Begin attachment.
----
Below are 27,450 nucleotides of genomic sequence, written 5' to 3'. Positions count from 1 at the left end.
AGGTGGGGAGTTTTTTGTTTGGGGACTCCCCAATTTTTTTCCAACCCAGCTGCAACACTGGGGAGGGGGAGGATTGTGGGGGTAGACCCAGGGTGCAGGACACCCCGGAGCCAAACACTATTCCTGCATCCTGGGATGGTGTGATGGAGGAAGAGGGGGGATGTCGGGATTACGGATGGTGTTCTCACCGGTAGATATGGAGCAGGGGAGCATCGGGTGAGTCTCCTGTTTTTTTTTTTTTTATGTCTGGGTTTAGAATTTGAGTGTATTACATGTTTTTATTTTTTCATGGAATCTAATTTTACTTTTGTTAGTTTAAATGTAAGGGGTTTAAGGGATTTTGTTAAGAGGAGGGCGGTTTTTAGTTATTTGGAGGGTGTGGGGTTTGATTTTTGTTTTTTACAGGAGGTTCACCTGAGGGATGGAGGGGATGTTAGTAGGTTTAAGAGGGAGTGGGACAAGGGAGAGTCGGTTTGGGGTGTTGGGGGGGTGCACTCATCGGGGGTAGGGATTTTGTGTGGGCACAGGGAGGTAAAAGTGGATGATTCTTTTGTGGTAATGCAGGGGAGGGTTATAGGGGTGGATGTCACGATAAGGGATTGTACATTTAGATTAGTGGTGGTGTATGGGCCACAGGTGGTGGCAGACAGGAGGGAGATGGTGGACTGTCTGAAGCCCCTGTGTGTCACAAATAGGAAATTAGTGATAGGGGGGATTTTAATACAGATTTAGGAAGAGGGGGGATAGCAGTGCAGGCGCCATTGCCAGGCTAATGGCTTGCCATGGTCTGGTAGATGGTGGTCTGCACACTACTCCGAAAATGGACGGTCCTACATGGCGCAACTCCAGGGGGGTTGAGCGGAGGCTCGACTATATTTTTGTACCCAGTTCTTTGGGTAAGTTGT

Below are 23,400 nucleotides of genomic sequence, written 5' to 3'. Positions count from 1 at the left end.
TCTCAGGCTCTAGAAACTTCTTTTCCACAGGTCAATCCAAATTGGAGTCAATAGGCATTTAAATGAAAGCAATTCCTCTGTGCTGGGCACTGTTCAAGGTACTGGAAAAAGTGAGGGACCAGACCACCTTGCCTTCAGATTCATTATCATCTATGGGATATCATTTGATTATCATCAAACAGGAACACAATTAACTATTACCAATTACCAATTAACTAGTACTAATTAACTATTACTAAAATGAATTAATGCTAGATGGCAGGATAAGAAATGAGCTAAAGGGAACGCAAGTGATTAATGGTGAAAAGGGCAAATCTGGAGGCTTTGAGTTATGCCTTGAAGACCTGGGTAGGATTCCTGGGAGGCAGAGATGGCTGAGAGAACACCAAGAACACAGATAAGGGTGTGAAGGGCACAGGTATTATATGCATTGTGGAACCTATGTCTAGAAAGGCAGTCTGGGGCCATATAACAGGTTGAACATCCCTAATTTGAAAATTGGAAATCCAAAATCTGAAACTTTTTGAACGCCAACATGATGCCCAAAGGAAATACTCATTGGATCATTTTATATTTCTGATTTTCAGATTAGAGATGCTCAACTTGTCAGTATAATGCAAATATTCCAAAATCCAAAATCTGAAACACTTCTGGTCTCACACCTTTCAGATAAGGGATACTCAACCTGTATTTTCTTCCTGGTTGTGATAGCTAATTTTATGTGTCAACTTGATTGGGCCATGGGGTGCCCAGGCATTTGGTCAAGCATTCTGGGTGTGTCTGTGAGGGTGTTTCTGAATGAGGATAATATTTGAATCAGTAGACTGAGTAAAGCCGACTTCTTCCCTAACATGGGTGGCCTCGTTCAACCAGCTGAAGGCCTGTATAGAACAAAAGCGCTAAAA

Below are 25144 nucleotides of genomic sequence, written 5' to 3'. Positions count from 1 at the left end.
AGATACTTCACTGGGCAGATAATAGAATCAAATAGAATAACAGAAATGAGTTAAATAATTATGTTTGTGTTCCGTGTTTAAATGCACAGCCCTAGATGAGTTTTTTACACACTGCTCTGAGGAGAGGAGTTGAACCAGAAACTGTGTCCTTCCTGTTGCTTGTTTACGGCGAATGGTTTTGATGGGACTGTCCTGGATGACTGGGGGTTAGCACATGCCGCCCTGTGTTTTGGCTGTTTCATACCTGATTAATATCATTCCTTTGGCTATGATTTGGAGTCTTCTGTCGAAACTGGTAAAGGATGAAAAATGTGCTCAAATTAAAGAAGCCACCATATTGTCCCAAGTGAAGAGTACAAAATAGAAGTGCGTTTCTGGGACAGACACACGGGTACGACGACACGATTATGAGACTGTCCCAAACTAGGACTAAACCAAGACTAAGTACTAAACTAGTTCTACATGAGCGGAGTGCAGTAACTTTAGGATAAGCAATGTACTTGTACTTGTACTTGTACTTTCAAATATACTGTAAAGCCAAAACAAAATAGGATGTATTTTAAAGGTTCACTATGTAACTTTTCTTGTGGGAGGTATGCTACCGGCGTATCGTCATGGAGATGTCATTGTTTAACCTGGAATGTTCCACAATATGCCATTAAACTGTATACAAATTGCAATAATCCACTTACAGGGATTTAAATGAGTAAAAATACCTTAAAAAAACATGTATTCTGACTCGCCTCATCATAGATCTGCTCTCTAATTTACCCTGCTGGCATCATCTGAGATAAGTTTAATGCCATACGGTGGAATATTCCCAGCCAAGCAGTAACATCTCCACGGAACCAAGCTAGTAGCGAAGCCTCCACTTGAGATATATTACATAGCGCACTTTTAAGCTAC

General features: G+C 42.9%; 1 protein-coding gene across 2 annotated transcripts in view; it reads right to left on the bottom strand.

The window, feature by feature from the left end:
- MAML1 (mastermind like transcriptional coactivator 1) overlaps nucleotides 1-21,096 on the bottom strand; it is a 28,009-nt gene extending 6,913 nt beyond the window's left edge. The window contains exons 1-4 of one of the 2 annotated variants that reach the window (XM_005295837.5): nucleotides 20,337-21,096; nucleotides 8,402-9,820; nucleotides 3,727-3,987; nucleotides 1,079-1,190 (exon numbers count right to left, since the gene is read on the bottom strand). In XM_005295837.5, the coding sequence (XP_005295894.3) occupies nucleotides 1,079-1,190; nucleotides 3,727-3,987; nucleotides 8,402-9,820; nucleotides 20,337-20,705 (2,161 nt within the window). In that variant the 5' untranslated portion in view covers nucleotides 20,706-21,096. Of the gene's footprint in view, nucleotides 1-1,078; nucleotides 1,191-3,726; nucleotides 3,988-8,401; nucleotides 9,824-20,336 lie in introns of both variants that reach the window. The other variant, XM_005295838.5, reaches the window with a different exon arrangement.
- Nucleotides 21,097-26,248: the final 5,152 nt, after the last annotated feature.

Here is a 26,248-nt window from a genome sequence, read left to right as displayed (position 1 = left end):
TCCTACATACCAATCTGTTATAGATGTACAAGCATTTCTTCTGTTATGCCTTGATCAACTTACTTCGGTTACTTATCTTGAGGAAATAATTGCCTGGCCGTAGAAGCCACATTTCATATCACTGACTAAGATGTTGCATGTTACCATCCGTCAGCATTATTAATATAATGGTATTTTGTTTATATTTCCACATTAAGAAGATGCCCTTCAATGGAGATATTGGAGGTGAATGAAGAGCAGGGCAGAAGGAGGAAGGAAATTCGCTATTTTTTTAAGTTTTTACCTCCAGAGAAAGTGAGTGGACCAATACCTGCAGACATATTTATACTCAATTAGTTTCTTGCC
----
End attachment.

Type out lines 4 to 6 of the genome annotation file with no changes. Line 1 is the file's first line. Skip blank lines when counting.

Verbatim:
TCTCAGGCTCTAGAAACTTCTTTTCCACAGGTCAATCCAAATTGGAGTCAATAGGCATTTAAATGAAAGCAATTCCTCTGTGCTGGGCACTGTTCAAGGTACTGGAAAAAGTGAGGGACCAGACCACCTTGCCTTCAGATTCATTATCATCTATGGGATATCATTTGATTATCATCAAACAGGAACACAATTAACTATTACCAATTACCAATTAACTAGTACTAATTAACTATTACTAAAATGAATTAATGCTAGATGGCAGGATAAGAAATGAGCTAAAGGGAACGCAAGTGATTAATGGTGAAAAGGGCAAATCTGGAGGCTTTGAGTTATGCCTTGAAGACCTGGGTAGGATTCCTGGGAGGCAGAGATGGCTGAGAGAACACCAAGAACACAGATAAGGGTGTGAAGGGCACAGGTATTATATGCATTGTGGAACCTATGTCTAGAAAGGCAGTCTGGGGCCATATAACAGGTTGAACATCCCTAATTTGAAAATTGGAAATCCAAAATCTGAAACTTTTTGAACGCCAACATGATGCCCAAAGGAAATACTCATTGGATCATTTTATATTTCTGATTTTCAGATTAGAGATGCTCAACTTGTCAGTATAATGCAAATATTCCAAAATCCAAAATCTGAAACACTTCTGGTCTCACACCTTTCAGATAAGGGATACTCAACCTGTATTTTCTTCCTGGTTGTGATAGCTAATTTTATGTGTCAACTTGATTGGGCCATGGGGTGCCCAGGCATTTGGTCAAGCATTCTGGGTGTGTCTGTGAGGGTGTTTCTGAATGAGGATAATATTTGAATCAGTAGACTGAGTAAAGCCGACTTCTTCCCTAACATGGGTGGCCTCGTTCAACCAGCTGAAGGCCTGTATAGAACAAAAGCGCTAAAA

Below are 25144 nucleotides of genomic sequence, written 5' to 3'. Positions count from 1 at the left end.
AGATACTTCACTGGGCAGATAATAGAATCAAATAGAATAACAGAAATGAGTTAAATAATTATGTTTGTGTTCCGTGTTTAAATGCACAGCCCTAGATGAGTTTTTTACACACTGCTCTGAGGAGAGGAGTTGAACCAGAAACTGTGTCCTTCCTGTTGCTTGTTTACGGCGAATGGTTTTGATGGGACTGTCCTGGATGACTGGGGGTTAGCACATGCCGCCCTGTGTTTTGGCTGTTTCATACCTGATTAATATCATTCCTTTGGCTATGATTTGGAGTCTTCTGTCGAAACTGGTAAAGGATGAAAAATGTGCTCAAATTAAAGAAGCCACCATATTGTCCCAAGTGAAGAGTACAAAATAGAAGTGCGTTTCTGGGACAGACACACGGGTACGACGACACGATTATGAGACTGTCCCAAACTAGGACTAAACCAAGACTAAGTACTAAACTAGTTCTACATGAGCGGAGTGCAGTAACTTTAGGATAAGCAATGTACTTGTACTTGTACTTGTACTTTCAAATATACTGTAAAGCCAAAACAAAATAGGATGTATTTTAAAGGTTCACTATGTAACTTTTCTTGTGGGAGGTATGCTACCGGCGTATCGTCATGGAGATGTCATTGTTTAACCTGGAATGTTCCACAATATGCCATTAAACTGTATACAAATTGCAATAATCCACTTACAGGGATTTAAATGAGTAAAAATACCTTAAAAAAACATGTATTCTGACTCGCCTCATCATAGATCTGCTCTCTAATTTACCCTGCTGGCATCATCTGAGATAAGTTTAATGCCATACGGTGGAATATTCCCAGCCAAGCAGTAACATCTCCACGGAACCAAGCTAGTAGCGAAGCCTCCACTTGAGATATATTACATAGCGCACTTTTAAGCTAC